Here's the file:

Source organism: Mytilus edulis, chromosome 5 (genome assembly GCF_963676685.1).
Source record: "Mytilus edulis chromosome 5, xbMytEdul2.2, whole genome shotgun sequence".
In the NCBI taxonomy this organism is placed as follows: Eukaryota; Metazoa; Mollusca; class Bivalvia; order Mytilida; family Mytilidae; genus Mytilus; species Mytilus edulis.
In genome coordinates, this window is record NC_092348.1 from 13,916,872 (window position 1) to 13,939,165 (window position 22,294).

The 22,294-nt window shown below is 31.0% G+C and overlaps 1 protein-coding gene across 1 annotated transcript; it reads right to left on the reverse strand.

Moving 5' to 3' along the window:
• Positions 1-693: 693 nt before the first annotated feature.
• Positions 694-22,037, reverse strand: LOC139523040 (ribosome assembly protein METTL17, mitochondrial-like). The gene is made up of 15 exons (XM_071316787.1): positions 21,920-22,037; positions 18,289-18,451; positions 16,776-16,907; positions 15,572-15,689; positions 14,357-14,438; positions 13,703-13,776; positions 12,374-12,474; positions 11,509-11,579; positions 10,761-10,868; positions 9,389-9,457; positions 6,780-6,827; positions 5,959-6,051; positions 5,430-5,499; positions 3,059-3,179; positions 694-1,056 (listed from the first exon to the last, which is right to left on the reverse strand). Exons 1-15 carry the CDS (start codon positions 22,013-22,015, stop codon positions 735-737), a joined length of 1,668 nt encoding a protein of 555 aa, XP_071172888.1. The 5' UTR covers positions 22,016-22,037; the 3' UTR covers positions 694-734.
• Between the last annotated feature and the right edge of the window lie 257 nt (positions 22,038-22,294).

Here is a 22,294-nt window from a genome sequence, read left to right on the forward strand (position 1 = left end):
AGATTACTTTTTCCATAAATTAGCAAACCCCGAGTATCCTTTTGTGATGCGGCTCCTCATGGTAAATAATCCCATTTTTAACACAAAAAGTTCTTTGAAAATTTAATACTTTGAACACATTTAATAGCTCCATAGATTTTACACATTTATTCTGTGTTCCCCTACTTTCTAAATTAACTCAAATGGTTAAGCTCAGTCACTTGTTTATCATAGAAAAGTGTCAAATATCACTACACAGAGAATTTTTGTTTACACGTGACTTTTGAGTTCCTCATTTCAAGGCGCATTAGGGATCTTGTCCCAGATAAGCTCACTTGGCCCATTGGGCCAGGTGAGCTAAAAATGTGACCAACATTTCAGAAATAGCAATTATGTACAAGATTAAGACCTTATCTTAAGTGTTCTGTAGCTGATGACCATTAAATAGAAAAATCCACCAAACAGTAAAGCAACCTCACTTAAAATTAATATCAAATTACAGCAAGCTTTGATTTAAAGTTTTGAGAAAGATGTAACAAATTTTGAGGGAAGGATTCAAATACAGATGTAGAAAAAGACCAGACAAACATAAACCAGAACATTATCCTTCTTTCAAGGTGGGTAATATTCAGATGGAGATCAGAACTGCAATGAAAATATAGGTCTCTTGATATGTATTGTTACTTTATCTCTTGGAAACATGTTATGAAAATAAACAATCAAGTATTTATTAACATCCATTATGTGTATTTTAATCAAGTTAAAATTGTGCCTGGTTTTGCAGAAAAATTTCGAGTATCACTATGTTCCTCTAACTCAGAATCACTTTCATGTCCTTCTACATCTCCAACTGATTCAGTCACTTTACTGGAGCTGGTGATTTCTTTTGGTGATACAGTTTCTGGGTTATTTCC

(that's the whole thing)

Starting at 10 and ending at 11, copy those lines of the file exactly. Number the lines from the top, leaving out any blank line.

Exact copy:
Here is a 22,294-nt window from a genome sequence, read left to right on the forward strand (position 1 = left end):
AGATTACTTTTTCCATAAATTAGCAAACCCCGAGTATCCTTTTGTGATGCGGCTCCTCATGGTAAATAATCCCATTTTTAACACAAAAAGTTCTTTGAAAATTTAATACTTTGAACACATTTAATAGCTCCATAGATTTTACACATTTATTCTGTGTTCCCCTACTTTCTAAATTAACTCAAATGGTTAAGCTCAGTCACTTGTTTATCATAGAAAAGTGTCAAATATCACTACACAGAGAATTTTTGTTTACACGTGACTTTTGAGTTCCTCATTTCAAGGCGCATTAGGGATCTTGTCCCAGATAAGCTCACTTGGCCCATTGGGCCAGGTGAGCTAAAAATGTGACCAACATTTCAGAAATAGCAATTATGTACAAGATTAAGACCTTATCTTAAGTGTTCTGTAGCTGATGACCATTAAATAGAAAAATCCACCAAACAGTAAAGCAACCTCACTTAAAATTAATATCAAATTACAGCAAGCTTTGATTTAAAGTTTTGAGAAAGATGTAACAAATTTTGAGGGAAGGATTCAAATACAGATGTAGAAAAAGACCAGACAAACATAAACCAGAACATTATCCTTCTTTCAAGGTGGGTAATATTCAGATGGAGATCAGAACTGCAATGAAAATATAGGTCTCTTGATATGTATTGTTACTTTATCTCTTGGAAACATGTTATGAAAATAAACAATCAAGTATTTATTAACATCCATTATGTGTATTTTAATCAAGTTAAAATTGTGCCTGGTTTTGCAGAAAAATTTCGAGTATCACTATGTTCCTCTAACTCAGAATCACTTTCATGTCCTTCTACATCTCCAACTGATTCAGTCACTTTACTGGAGCTGGTGATTTCTTTTGGTGATACAGTTTCTGGGTTATTTCC